Information For...

For you and your family
Standard mileage and other information

Forms and Instructions

Individual Tax Return
Request for Taxpayer Identification Number (TIN) and Certification
Single and Joint Filers With No Dependents
Employee's Withholding Allowance Certificate

 

Request for Transcript of Tax Returns
Employer's Quarterly Federal Tax Return
Installment Agreement Request
Wage and Tax Statement

Popular For Tax Pros

Amend/Fix Return
Apply for Power of Attorney
Apply for an ITIN
Rules Governing Practice before IRS

IRS Offers New Guidance on FSA and HRA Debit Cards

Notice: Historical Content

This is an archival or historical document and may not reflect current law, policies or procedures.

IR-2010-128, Dec. 23, 2010

 

WASHINGTON — The Internal Revenue Service today issued new guidance allowing the continued use of health flexible spending arrangement (FSA) and health reimbursement arrangement (HRA) debit cards for the purchase of prescribed over-the-counter medicines and drugs.

The new guidance modifies previous guidance to permit taxpayers to continue using FSA and HRA debit cards to purchase over-the-counter medications for which the taxpayer has a prescription. Effective after Jan. 15, 2011, in accordance with the new guidance, this use of debit cards must comply with procedures reflecting those that pharmacies currently follow when selling prescribed medicines or drugs.

The procedures include requirements that a prescription for the medication be presented to the pharmacy or the mail-order or web-based vendor that dispenses the medication and that proper records be retained.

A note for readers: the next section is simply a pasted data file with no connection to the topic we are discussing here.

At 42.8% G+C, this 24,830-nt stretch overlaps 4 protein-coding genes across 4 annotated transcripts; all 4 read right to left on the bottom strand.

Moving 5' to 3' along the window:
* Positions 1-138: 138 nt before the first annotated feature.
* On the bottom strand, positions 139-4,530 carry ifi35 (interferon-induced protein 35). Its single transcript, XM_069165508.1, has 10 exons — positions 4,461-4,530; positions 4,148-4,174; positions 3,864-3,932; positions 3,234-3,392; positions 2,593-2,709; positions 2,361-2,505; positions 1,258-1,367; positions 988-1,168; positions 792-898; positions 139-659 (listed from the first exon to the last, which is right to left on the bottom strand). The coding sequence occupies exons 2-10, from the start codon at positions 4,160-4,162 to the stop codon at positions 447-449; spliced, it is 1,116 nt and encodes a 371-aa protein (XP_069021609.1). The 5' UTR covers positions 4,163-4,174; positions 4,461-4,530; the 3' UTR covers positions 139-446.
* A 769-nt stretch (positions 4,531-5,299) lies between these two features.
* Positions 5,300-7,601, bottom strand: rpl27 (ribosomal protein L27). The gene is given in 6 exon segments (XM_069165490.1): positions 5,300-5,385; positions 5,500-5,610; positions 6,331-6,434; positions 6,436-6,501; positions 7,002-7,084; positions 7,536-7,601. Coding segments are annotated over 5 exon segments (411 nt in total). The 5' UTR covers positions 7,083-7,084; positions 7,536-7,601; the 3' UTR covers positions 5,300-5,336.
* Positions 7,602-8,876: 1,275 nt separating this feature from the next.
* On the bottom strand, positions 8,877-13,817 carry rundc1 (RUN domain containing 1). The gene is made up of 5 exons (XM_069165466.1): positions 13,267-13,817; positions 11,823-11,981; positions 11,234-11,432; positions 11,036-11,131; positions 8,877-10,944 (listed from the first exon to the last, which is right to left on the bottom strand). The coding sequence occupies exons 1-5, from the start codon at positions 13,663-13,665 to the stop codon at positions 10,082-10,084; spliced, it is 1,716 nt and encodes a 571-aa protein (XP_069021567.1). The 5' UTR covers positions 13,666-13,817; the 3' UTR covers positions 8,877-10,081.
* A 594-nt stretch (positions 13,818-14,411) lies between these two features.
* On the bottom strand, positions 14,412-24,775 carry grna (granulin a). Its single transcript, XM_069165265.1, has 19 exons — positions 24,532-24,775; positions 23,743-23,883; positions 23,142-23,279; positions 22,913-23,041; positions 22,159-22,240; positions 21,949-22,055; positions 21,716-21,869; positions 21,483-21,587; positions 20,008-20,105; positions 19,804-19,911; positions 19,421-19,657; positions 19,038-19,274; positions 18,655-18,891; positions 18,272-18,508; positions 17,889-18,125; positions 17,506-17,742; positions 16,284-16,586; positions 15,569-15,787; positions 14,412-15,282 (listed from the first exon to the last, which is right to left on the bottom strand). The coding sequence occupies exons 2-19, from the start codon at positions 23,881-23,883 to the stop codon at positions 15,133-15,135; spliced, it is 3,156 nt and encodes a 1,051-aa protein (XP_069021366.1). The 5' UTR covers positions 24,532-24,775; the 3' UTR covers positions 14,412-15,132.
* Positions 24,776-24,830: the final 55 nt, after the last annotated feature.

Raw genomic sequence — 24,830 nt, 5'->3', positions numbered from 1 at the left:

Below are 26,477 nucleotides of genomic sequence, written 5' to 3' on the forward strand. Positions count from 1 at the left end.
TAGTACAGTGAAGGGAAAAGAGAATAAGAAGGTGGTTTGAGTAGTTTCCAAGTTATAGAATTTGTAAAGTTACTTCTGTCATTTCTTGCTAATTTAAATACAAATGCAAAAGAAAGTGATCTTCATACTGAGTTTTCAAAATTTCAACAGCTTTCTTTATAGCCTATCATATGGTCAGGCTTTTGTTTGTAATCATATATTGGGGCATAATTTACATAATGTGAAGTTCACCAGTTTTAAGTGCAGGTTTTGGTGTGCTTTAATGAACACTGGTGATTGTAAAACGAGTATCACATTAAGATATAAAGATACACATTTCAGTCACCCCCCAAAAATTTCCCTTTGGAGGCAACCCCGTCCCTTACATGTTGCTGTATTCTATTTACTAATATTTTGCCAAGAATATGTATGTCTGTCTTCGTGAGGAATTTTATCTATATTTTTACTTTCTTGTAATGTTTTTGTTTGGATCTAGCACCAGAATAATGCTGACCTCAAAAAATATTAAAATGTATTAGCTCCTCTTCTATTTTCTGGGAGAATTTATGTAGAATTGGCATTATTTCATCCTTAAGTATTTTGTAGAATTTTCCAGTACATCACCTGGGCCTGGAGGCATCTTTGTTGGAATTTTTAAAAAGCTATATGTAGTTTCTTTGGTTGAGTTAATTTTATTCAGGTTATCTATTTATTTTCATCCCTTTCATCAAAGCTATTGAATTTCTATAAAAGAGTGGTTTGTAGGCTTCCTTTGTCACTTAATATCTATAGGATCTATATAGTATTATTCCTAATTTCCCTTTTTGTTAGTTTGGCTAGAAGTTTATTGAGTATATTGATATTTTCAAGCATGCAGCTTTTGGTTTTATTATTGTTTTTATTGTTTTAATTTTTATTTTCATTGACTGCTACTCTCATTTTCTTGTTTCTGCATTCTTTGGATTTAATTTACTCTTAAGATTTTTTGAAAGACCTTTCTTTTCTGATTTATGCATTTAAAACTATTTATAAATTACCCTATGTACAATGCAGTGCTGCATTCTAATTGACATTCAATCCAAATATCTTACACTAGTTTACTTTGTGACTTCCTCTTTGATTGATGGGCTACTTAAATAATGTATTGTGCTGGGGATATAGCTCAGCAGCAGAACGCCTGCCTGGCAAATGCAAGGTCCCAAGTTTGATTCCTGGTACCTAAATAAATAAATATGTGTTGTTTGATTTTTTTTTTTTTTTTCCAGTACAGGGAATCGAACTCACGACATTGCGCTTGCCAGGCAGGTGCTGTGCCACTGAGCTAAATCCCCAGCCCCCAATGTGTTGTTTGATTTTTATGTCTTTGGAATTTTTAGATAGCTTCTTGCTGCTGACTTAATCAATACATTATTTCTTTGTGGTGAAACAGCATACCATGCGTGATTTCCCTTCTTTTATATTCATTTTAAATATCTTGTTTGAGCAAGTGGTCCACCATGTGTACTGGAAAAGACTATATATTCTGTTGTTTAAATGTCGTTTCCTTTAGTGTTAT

In accordance with the Affordable Care Act, the cost of over-the-counter medicines or drugs can be reimbursed from a health FSA or HRA if a prescription has been obtained. The requirement to obtain a prescription does not apply to insulin.

The prescription requirement applies to purchases made on or after Jan. 1, 2011, and not to purchases made in 2010 even if reimbursed after Dec. 31, 2010. Because the requirement applies only to over-the-counter medications, it does not apply to other health care expenses such as medical devices, eye glasses or contact lenses.

The new guidance, IRS Notice 2011-5, as well as answers to frequently asked questions on IRS.gov, also contain further details on health FSA and HRA debit card purchases, including purchases from health care providers other than pharmacies and mail order and web-based vendors.

For guidance on health FSA and HRA debit card purchases at “90 percent pharmacies,” see IRS Notice 2010-59. More information on health care reform provisions can be found on the Affordable Care Act page on IRS.gov.

Subscribe to IRS Newswire